Friday, March 30, 2018

UWP Tip #18 - UWP Community Toolkit - Part 15, Markdown Parser

Welcome back to my UWP Community Toolkit series. The previous five tips in the series can be found here:

Intro

As I mentioned in my last post, Part 14, the UWP Community Toolkit includes a pair of helper classes for parsing, one for parsing RSS data and the other for parsing markdown. Let's take a look into the Markdown Parser helper this time.

Markdown Parser

The Markdown parser includes a helper class to take a markdown string, parse it into a Markdown Document and then render that document into your UWP controls with a Markdown Renderer.
(Tip: The toolkit's MarkdownTextBlock also uses the MarkdownDocument and MarkdownRenderer classes. When you use the control, you can use this default renderer or set your own that overrides the MarkdownRendererBase.)
The UWP Community Toolkit Sample App includes this simple example of the Markdown Parser in action.

UWPmarkdownparser1

In this example, you see the raw markdown "This is **Markdown**". That text was parsed into a MarkdownDocument. The document was then serialized to JSON and displayed in a TextBlock. Here is that code from the sample app:

private void UpdateMDResult()

{
     var document = new MarkdownDocument();
     document.Parse(RawMarkdown.Text);
    var json = JsonConvert.SerializeObject(document, Formatting.Indented, new StringEnumConverter());
     MarkdownResult.Text = json;

}

You can see that creating the document is as simple as instantiating a new MarkdownDocument and calling Parse with your raw text. Once you have a MarkdownDocument, you can very easily manipulate it to add, modify or remove individual blocks or elements. The document is essentially a list of markdown blocks. In fact, the sole property you need to be concerned with on MarkdownDocument is Blocks (an IList<MarkdownBlock>).

Objects that derive from MarkdownBlock are MarkdownDocument or one of the following block types:
  • CodeBlock
  • HeaderBlock
  • HorizontalRuleBlock
  • LinkReferenceBlock
  • ListBlock
  • ParagraphBlock
  • QuoteBlock
  • TableBlock
The purpose of each type is fairly self-explanatory. If you need to manipulate one of these blocks, you would find the target block in the Blocks list and add/remove/modify/replace it, as necessary. Let's take a closer look at the LinkReferenceBlock. This block consists of the following properties to hold the link information:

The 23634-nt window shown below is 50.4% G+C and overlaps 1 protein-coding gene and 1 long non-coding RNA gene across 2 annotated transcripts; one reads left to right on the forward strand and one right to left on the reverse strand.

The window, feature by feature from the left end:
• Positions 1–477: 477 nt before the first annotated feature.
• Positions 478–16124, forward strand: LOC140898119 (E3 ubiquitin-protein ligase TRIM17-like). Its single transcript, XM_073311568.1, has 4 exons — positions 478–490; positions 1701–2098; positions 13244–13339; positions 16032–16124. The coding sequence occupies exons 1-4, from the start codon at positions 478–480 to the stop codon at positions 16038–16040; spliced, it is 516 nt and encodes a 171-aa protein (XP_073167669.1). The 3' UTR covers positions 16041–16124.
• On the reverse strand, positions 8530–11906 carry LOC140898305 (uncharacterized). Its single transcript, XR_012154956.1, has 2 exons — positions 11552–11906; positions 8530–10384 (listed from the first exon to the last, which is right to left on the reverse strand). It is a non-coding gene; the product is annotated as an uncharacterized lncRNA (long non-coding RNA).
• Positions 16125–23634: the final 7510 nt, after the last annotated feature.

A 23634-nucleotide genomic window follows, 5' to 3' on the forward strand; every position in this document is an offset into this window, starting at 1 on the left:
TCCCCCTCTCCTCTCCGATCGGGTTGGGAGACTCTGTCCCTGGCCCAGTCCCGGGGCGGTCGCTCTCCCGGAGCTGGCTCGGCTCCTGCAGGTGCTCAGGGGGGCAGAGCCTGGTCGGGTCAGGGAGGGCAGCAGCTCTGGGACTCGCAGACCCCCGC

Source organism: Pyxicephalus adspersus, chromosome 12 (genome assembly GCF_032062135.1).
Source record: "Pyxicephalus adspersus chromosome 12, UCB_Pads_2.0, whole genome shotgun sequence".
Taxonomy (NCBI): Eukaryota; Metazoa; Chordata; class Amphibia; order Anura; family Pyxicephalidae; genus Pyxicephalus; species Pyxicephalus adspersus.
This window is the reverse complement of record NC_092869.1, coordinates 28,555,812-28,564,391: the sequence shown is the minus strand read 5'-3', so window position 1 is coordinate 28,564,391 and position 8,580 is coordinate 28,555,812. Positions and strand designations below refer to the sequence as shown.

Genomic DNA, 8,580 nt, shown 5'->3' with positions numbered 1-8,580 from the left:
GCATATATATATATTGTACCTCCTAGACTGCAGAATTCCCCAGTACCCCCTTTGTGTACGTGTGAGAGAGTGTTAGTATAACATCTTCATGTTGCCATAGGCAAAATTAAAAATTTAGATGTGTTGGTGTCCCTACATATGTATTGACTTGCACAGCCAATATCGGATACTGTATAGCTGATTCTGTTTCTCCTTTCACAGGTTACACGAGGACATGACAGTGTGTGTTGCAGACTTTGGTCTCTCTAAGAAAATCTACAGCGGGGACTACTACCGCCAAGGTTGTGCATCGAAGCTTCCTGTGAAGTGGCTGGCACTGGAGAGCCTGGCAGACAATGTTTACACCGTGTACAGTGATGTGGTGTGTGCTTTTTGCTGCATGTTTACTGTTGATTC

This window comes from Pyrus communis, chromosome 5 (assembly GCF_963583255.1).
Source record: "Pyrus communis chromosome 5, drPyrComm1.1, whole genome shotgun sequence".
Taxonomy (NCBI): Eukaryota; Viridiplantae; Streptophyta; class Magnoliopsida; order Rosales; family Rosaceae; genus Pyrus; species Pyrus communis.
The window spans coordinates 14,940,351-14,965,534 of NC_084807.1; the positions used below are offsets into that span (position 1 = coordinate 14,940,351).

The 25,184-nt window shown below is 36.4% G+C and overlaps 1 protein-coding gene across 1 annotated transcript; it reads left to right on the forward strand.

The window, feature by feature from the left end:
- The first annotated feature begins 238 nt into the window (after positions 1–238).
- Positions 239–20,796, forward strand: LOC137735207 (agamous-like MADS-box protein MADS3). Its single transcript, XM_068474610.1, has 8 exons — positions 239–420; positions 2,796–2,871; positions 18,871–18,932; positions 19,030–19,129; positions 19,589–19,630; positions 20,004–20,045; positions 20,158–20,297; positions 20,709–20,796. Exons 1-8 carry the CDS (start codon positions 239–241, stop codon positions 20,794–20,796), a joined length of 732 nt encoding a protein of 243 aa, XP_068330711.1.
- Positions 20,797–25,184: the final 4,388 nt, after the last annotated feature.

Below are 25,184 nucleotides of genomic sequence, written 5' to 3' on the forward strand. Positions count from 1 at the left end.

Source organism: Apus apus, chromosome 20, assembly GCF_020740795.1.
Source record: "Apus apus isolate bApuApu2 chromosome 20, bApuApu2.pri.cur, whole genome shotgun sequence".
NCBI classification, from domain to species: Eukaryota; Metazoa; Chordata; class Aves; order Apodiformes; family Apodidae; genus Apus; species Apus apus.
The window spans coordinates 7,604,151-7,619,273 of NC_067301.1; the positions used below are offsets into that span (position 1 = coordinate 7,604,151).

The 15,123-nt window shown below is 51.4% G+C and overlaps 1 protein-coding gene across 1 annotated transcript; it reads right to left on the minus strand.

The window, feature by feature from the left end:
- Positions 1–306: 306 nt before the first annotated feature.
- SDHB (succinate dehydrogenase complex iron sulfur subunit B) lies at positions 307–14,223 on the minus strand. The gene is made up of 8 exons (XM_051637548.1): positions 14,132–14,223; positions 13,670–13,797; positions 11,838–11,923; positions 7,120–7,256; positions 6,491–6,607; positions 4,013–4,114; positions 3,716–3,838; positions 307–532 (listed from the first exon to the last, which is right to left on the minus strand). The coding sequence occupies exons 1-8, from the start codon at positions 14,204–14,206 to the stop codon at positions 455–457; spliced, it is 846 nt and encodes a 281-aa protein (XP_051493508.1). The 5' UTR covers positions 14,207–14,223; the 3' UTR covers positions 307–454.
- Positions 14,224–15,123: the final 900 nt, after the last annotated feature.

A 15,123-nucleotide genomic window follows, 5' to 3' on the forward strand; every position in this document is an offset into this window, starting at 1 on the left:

• Id - A unique string id to identify the reference link.
  • Tooltip - The link's tooltip to be displayed when rendered.
  • Url - The target.
  • Value - The text value to display for the link.
  • Type - This is inherited from the MarkdownBlock base and would return the type of this particular block.
I would encourage you to explore the other block types on GitHub if you plan on implementing your own renderer or markdown control.

Wrap-Up

I encourage you to explore the Markdown Parser on MS Docs and GitHub when you have a chance. If you have any ideas to enhance this parser or any part of the toolkit, submit an issue or submit a pull request.

Happy coding!

Friday, March 16, 2018

UWP Tip #17 - UWP Community Toolkit - Part 14, RSS Parser

Welcome back to my UWP Community Toolkit series. The previous five tips in the series can be found here:

Intro

The toolkit now includes two helper classes for parsing, one for parsing RSS feed data and the other for parsing markdown. These parsers simplify working with each of these formats. Today we will examine the RSS Parser helper.

RSS Parser

The RSS Parser helper consists of two classes. An RssParser which takes RSS feed data and does the parsing into a list of feed items. The RssParser has a parameterless constructor and a single Parse method which takes the feed data as a string and returns an IEnumerable<RssSchema>.

RssSchema is the other class included with the helper and is the representation of a feed item. The RssSchema has a parameterless constructor and the following properties:
  • Author
  • Content
  • ExtraImageUrl
  • FeedUrl
  • ImageUrl
  • MediaUrl
  • PublishDate
  • Summary
  • Title
If you are familiar with RSS data, these properties should all be familiar. Each is a string type except for PublishDate, which is a DateTime.

I created a simple static helper method which takes a string containing feed data returned from an HttpClient call and returns a list of feed items (RssSchema).

public static IList<RssSchema> ParseRssFeed(string feed)
{
     if (string.IsNullOrWhiteSpace(feed))
     {
         throw new ArgumentException("Feed cannot be empty.", nameof(feed));
     }
     var parser = new RssParser();
     var rssItems = parser.Parse(feed).ToList();

     // Loop to illustrate some of the available properties
     foreach (var item in rssItems)
     {
         Debug.WriteLine($"Title: {item.Title}");
         Debug.WriteLine($"Author: {item.Author}");
         Debug.WriteLine($"Summary: {item.Summary}");
     }
     return rssItems;
}

The foreach loop is unnecessary unless you were actively debugging an issues with a particular feed being parsed. The method could end before the loop with:

return parser.Parse(feed).ToList();

Wrap-Up